Jeremy hunt agrees to “think again” about restriction of duty of candour

Published: 19 Nov 2013

The so called “Duty of Candour” – one of the flagship policies announced today by Jeremy Hunt in response to the Francis report on Mid Staffordshire –  is to be re-thought following pressure from AvMA.  AvMA and other patients’ groups were furious that the duty of candour – a legal duty on healthcare organisations to be open and honest with patients whom they have harmed – is to be restricted only to cases where death or severe permanent injury is known to have been caused under current plans. They pointed out that this would mean that the vast majority of incidents which cause significant harm would not be covered by this rule, meaning that organisations would be breaking no statutory rule in covering up such incidents.

The charity warned that this would have “disastrous” unintended consequences, effectively legitimising the cover up of most serious incidents and actually make things worse, not better. Following 11th hour discussions with AvMA yesterday , the Secretary of State has now promised to reconsider his policy on this.

Peter Walsh, chief executive of AvMA, said: “We are grateful to Mr Hunt for listening to our concerns and agreeing to reconsider this controversial policy, but frankly are dismayed that he needs any more time to think about it.”

“The case for a full Duty of Candour about any significant incident and applying to everyone in the organisation, from board to ward, is overpowering. It would be the biggest advance in patient safety and patients’ rights in a lifetime. The current proposals would be disastrous – in effect legitimising cover ups of the vast majority of incidents which cause serious harm to patients. As well as this being grossly unjust to the patients and families concerned, this means that the NHS would continue to fail to learn lessons. When I met him yesterday, Mr Hunt told me he was worried about the requiring informing patients about all significant harm incidents because it might snare up the NHS in bureaucracy. However NHS organisations already have an existing contractual duty to report any incident of significant harm and the vast majority are already doing this – we want that in law. We will do everything in our power to ensure Jeremy Hunt makes the right decision about this.”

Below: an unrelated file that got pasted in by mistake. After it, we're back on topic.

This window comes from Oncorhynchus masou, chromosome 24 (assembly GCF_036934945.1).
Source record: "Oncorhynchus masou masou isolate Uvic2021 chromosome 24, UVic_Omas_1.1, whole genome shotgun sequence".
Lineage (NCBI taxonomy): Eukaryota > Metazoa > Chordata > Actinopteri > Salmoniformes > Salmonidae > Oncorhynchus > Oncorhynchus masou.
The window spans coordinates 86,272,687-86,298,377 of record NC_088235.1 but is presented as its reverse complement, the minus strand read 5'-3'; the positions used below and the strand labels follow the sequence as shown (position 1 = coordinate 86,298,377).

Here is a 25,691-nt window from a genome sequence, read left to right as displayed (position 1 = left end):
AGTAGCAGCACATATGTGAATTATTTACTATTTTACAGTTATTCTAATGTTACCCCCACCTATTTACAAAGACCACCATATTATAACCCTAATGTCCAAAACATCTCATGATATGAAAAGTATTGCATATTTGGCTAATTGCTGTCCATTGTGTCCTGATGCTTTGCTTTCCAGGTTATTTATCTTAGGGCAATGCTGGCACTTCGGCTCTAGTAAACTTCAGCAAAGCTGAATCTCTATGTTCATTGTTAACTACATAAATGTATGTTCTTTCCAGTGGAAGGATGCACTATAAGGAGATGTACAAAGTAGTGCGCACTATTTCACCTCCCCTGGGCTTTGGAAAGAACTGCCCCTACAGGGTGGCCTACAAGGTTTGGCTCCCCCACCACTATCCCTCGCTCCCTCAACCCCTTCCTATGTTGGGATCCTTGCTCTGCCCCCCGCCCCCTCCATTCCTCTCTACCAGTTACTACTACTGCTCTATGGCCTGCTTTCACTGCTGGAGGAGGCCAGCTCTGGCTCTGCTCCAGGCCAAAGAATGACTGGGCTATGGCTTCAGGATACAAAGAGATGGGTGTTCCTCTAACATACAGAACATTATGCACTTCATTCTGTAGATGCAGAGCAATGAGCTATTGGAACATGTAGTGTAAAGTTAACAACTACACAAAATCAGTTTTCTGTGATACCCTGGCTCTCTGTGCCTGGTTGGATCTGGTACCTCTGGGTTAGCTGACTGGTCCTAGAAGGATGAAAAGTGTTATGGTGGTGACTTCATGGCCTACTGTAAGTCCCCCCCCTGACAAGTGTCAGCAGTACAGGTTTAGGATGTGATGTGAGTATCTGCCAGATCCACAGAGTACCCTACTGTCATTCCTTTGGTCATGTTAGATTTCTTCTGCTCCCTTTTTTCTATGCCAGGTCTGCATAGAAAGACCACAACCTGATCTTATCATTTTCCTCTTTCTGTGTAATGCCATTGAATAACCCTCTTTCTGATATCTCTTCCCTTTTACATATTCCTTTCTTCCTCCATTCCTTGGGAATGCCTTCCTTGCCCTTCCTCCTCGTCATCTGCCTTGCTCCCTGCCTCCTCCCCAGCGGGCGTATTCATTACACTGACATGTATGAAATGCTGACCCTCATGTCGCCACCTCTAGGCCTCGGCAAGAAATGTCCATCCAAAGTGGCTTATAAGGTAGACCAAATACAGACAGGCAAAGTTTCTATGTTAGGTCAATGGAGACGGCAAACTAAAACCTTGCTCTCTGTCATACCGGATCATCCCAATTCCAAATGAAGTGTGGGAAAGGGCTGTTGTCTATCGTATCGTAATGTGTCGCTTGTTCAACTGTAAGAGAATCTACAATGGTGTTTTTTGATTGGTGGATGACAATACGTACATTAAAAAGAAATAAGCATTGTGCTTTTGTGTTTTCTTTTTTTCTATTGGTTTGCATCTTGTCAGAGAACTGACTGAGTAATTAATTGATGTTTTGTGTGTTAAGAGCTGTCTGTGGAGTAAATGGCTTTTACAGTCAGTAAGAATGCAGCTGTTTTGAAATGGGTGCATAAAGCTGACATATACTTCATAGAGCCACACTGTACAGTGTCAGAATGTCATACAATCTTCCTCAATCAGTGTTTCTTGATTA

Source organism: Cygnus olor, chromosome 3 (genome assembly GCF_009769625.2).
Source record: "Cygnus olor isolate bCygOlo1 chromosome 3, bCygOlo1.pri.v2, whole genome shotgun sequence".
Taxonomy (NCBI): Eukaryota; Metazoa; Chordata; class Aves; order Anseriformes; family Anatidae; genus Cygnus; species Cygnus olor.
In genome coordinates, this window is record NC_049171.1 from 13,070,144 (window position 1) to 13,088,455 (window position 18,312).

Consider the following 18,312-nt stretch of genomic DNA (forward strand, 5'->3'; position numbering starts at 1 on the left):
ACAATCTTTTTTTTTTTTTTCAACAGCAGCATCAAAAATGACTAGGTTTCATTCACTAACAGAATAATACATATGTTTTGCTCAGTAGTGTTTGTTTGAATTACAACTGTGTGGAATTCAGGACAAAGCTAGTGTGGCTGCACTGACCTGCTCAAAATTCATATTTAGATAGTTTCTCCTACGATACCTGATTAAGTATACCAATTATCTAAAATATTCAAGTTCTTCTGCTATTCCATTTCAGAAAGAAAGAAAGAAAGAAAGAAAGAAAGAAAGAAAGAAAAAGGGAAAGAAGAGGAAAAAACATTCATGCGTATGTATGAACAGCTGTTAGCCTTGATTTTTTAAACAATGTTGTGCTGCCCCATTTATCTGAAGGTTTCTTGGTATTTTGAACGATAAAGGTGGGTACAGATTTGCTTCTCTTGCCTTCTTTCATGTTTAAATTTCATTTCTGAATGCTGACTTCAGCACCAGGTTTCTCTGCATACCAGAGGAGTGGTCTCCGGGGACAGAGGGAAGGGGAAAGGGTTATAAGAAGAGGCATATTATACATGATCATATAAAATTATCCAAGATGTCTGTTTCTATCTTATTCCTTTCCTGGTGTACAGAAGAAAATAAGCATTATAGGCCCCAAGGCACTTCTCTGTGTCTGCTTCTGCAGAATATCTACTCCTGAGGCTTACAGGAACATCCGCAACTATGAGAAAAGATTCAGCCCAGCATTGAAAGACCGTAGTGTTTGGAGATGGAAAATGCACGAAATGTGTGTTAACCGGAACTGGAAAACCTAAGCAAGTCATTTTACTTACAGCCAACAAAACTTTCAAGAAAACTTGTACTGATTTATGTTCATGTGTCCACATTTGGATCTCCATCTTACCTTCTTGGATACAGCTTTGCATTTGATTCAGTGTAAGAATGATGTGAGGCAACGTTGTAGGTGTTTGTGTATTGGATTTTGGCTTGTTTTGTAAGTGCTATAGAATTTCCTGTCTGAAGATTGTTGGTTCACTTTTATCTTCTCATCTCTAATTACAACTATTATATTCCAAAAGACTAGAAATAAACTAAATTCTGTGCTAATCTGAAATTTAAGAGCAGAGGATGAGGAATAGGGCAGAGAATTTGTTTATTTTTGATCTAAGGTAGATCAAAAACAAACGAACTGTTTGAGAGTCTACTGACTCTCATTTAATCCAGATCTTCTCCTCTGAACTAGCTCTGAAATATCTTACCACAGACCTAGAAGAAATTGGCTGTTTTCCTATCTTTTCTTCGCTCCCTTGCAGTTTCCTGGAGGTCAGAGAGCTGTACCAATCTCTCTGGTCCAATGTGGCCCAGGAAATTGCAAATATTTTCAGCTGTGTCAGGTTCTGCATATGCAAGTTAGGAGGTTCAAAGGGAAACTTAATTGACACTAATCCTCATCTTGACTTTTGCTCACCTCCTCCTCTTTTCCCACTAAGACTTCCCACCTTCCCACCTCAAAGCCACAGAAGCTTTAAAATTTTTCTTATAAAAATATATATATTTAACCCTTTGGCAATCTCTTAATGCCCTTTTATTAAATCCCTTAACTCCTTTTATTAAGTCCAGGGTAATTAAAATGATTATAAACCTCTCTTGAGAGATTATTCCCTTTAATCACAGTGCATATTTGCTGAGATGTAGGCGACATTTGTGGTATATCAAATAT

Will Powell, father of Robbie Powell from South Wales whose case led to the campaign for Robbie’s Law after his avoidable death over 20 years ago said:

“If the current plans to restrict the duty of candour go ahead, it would be another very sad and tragic day for our NHS with regards to the continuing absence of openness and transparency . There is something drastically lacking with this proposed legislation as individual doctors responsible for causing damage to a patient do not have a personal legal Duty of Candour, in all circumstances, to tell the truth about adverse clinical incidents or even refrain from falsifying medical records to cover-up their mistakes. We will continue our campaign for Robbie’s Law in memory of our son and to ensure that other parents are not forced to suffer as we have, for more than 23 years, as a consequence of dishonesty.”

Frank and Janet Robinson from Leicestershire, parents of John Moore-Robinson, whose case made a huge impression on Robert Francis QC and probably convinced him of the need for a Duty of Candour, said:

“What a step backwards this would be. It makes no sense at all to even consider this option. This would also enable NHS staff  to withhold information as they did in our son’s case when things go wrong with no fear of being held to account.”

AvMA are also unhappy that some of Robert Francis’s other recommendations have not found favour, such as  regulation of healthcare assistants; national guidance on minimum staffing levels; and reform of the Healthwatch patients’ body.

Mr Walsh added:

“We have heard about a lot of positive steps that are being taken to improve safety today, and we are sure that these will lead to some improvement. However, overall it has been a missed opportunity to reflect the priorities of patients and to make the clearest possible statement that the culture will change and cover ups no longer be tolerated.”